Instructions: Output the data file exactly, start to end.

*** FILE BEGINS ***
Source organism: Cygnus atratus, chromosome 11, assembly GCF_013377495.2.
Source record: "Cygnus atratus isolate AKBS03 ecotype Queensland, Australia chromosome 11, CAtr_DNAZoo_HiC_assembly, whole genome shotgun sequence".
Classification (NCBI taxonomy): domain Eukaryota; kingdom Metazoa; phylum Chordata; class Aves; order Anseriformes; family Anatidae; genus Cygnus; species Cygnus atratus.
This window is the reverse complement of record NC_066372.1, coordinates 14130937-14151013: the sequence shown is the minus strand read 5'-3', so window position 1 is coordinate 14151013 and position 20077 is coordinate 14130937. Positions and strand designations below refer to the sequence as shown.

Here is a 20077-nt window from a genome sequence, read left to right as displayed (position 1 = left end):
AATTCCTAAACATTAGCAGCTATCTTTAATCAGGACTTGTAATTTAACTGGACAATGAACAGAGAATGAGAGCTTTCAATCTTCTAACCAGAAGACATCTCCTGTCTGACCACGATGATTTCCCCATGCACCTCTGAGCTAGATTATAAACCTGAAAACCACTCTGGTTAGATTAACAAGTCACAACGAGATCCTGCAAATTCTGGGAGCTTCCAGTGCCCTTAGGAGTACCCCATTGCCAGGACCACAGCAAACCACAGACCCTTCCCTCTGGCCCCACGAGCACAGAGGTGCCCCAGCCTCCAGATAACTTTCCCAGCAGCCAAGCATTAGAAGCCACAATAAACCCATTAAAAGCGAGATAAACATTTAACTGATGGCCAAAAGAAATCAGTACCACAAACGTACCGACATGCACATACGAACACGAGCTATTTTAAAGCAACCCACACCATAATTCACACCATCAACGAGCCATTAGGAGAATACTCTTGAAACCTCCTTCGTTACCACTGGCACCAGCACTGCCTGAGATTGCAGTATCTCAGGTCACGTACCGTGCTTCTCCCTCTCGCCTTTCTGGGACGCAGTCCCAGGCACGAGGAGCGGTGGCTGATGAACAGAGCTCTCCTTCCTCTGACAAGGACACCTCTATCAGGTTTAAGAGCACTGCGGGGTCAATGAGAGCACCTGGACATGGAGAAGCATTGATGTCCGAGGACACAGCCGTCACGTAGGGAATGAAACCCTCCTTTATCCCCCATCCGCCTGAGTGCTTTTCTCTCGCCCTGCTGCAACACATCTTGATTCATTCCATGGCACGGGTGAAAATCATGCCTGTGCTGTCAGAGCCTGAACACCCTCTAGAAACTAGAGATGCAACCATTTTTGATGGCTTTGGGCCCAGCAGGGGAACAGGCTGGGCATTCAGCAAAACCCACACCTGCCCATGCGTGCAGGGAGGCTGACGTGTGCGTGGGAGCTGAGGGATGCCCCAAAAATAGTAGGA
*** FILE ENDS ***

Source organism: Cygnus atratus, chromosome 11, assembly GCF_013377495.2.
Source record: "Cygnus atratus isolate AKBS03 ecotype Queensland, Australia chromosome 11, CAtr_DNAZoo_HiC_assembly, whole genome shotgun sequence".
Classification (NCBI taxonomy): domain Eukaryota; kingdom Metazoa; phylum Chordata; class Aves; order Anseriformes; family Anatidae; genus Cygnus; species Cygnus atratus.
This window is the reverse complement of record NC_066372.1, coordinates 14130937-14151013: the sequence shown is the minus strand read 5'-3', so window position 1 is coordinate 14151013 and position 20077 is coordinate 14130937. Positions and strand designations below refer to the sequence as shown.

Here is a 20077-nt window from a genome sequence, read left to right as displayed (position 1 = left end):
AATTCCTAAACATTAGCAGCTATCTTTAATCAGGACTTGTAATTTAACTGGACAATGAACAGAGAATGAGAGCTTTCAATCTTCTAACCAGAAGACATCTCCTGTCTGACCACGATGATTTCCCCATGCACCTCTGAGCTAGATTATAAACCTGAAAACCACTCTGGTTAGATTAACAAGTCACAACGAGATCCTGCAAATTCTGGGAGCTTCCAGTGCCCTTAGGAGTACCCCATTGCCAGGACCACAGCAAACCACAGACCCTTCCCTCTGGCCCCACGAGCACAGAGGTGCCCCAGCCTCCAGATAACTTTCCCAGCAGCCAAGCATTAGAAGCCACAATAAACCCATTAAAAGCGAGATAAACATTTAACTGATGGCCAAAAGAAATCAGTACCACAAACGTACCGACATGCACATACGAACACGAGCTATTTTAAAGCAACCCACACCATAATTCACACCATCAACGAGCCATTAGGAGAATACTCTTGAAACCTCCTTCGTTACCACTGGCACCAGCACTGCCTGAGATTGCAGTATCTCAGGTCACGTACCGTGCTTCTCCCTCTCGCCTTTCTGGGACGCAGTCCCAGGCACGAGGAGCGGTGGCTGATGAACAGAGCTCTCCTTCCTCTGACAAGGACACCTCTATCAGGTTTAAGAGCACTGCGGGGTCAATGAGAGCACCTGGACATGGAGAAGCATTGATGTCCGAGGACACAGCCGTCACGTAGGGAATGAAACCCTCCTTTATCCCCCATCCGCCTGAGTGCTTTTCTCTCGCCCTGCTGCAACACATCTTGATTCATTCCATGGCACGGGTGAAAATCATGCCTGTGCTGTCAGAGCCTGAACACCCTCTAGAAACTAGAGATGCAACCATTTTTGATGGCTTTGGGCCCAGCAGGGGAACAGGCTGGGCATTCAGCAAAACCCACACCTGCCCATGCGTGCAGGGAGGCTGACGTGTGCGTGGGAGCTGAGGGATGCCCCAAAAATAGTAGGA